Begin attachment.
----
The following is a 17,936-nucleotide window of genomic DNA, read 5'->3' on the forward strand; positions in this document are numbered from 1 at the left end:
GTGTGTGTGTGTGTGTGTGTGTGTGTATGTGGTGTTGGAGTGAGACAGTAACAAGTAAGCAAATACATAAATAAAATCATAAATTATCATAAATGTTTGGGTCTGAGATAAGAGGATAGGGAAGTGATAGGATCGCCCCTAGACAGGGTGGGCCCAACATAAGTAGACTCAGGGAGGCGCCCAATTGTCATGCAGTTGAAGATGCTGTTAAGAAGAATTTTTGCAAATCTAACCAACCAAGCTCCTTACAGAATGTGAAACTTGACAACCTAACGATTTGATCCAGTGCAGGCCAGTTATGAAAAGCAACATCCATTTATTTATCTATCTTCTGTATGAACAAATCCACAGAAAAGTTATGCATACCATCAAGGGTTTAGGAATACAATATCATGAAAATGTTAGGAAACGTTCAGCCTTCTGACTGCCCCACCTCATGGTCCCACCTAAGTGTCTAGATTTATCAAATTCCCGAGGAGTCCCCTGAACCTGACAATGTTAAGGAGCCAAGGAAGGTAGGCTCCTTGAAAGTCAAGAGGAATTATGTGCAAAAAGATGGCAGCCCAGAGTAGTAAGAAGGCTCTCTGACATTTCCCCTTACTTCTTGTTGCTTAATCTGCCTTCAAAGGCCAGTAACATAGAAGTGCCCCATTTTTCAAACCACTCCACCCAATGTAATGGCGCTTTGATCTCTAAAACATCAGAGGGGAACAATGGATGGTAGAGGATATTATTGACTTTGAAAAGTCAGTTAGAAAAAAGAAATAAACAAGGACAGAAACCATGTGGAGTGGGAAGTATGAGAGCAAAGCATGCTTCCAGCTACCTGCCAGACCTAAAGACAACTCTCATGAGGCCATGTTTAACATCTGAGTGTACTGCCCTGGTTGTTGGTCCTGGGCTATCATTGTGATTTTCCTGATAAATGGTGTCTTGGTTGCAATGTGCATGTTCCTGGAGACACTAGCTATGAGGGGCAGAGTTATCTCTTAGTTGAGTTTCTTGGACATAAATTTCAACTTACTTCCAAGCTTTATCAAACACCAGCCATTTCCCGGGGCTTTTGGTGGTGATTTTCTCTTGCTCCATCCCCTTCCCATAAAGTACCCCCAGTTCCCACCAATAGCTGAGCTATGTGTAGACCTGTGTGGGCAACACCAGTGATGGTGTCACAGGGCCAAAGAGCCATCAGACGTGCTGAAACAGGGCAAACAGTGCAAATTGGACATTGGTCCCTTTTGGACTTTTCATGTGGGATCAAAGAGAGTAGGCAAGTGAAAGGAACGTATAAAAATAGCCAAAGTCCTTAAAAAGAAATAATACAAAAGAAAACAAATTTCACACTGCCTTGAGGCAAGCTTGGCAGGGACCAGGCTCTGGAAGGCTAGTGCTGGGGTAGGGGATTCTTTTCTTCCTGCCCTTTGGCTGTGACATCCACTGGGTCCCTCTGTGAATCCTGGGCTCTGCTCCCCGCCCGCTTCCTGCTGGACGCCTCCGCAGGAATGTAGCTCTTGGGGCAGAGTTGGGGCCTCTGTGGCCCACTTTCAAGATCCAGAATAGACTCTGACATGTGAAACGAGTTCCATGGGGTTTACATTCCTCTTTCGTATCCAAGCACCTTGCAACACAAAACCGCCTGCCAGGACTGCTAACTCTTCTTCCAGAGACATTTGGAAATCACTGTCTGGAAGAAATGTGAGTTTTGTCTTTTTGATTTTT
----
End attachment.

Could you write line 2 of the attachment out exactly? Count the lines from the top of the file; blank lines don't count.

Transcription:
GTGTGTGTGTGTGTGTGTGTGTGTGTATGTGGTGTTGGAGTGAGACAGTAACAAGTAAGCAAATACATAAATAAAATCATAAATTATCATAAATGTTTGGGTCTGAGATAAGAGGATAGGGAAGTGATAGGATCGCCCCTAGACAGGGTGGGCCCAACATAAGTAGACTCAGGGAGGCGCCCAATTGTCATGCAGTTGAAGATGCTGTTAAGAAGAATTTTTGCAAATCTAACCAACCAAGCTCCTTACAGAATGTGAAACTTGACAACCTAACGATTTGATCCAGTGCAGGCCAGTTATGAAAAGCAACATCCATTTATTTATCTATCTTCTGTATGAACAAATCCACAGAAAAGTTATGCATACCATCAAGGGTTTAGGAATACAATATCATGAAAATGTTAGGAAACGTTCAGCCTTCTGACTGCCCCACCTCATGGTCCCACCTAAGTGTCTAGATTTATCAAATTCCCGAGGAGTCCCCTGAACCTGACAATGTTAAGGAGCCAAGGAAGGTAGGCTCCTTGAAAGTCAAGAGGAATTATGTGCAAAAAGATGGCAGCCCAGAGTAGTAAGAAGGCTCTCTGACATTTCCCCTTACTTCTTGTTGCTTAATCTGCCTTCAAAGGCCAGTAACATAGAAGTGCCCCATTTTTCAAACCACTCCACCCAATGTAATGGCGCTTTGATCTCTAAAACATCAGAGGGGAACAATGGATGGTAGAGGATATTATTGACTTTGAAAAGTCAGTTAGAAAAAAGAAATAAACAAGGACAGAAACCATGTGGAGTGGGAAGTATGAGAGCAAAGCATGCTTCCAGCTACCTGCCAGACCTAAAGACAACTCTCATGAGGCCATGTTTAACATCTGAGTGTACTGCCCTGGTTGTTGGTCCTGGGCTATCATTGTGATTTTCCTGATAAATGGTGTCTTGGTTGCAATGTGCATGTTCCTGGAGACACTAGCTATGAGGGGCAGAGTTATCTCTTAGTTGAGTTTCTTGGACATAAATTTCAACTTACTTCCAAGCTTTATCAAACACCAGCCATTTCCCGGGGCTTTTGGTGGTGATTTTCTCTTGCTCCATCCCCTTCCCATAAAGTACCCCCAGTTCCCACCAATAGCTGAGCTATGTGTAGACCTGTGTGGGCAACACCAGTGATGGTGTCACAGGGCCAAAGAGCCATCAGACGTGCTGAAACAGGGCAAACAGTGCAAATTGGACATTGGTCCCTTTTGGACTTTTCATGTGGGATCAAAGAGAGTAGGCAAGTGAAAGGAACGTATAAAAATAGCCAAAGTCCTTAAAAAGAAATAATACAAAAGAAAACAAATTTCACACTGCCTTGAGGCAAGCTTGGCAGGGACCAGGCTCTGGAAGGCTAGTGCTGGGGTAGGGGATTCTTTTCTTCCTGCCCTTTGGCTGTGACATCCACTGGGTCCCTCTGTGAATCCTGGGCTCTGCTCCCCGCCCGCTTCCTGCTGGACGCCTCCGCAGGAATGTAGCTCTTGGGGCAGAGTTGGGGCCTCTGTGGCCCACTTTCAAGATCCAGAATAGACTCTGACATGTGAAACGAGTTCCATGGGGTTTACATTCCTCTTTCGTATCCAAGCACCTTGCAACACAAAACCGCCTGCCAGGACTGCTAACTCTTCTTCCAGAGACATTTGGAAATCACTGTCTGGAAGAAATGTGAGTTTTGTCTTTTTGATTTTT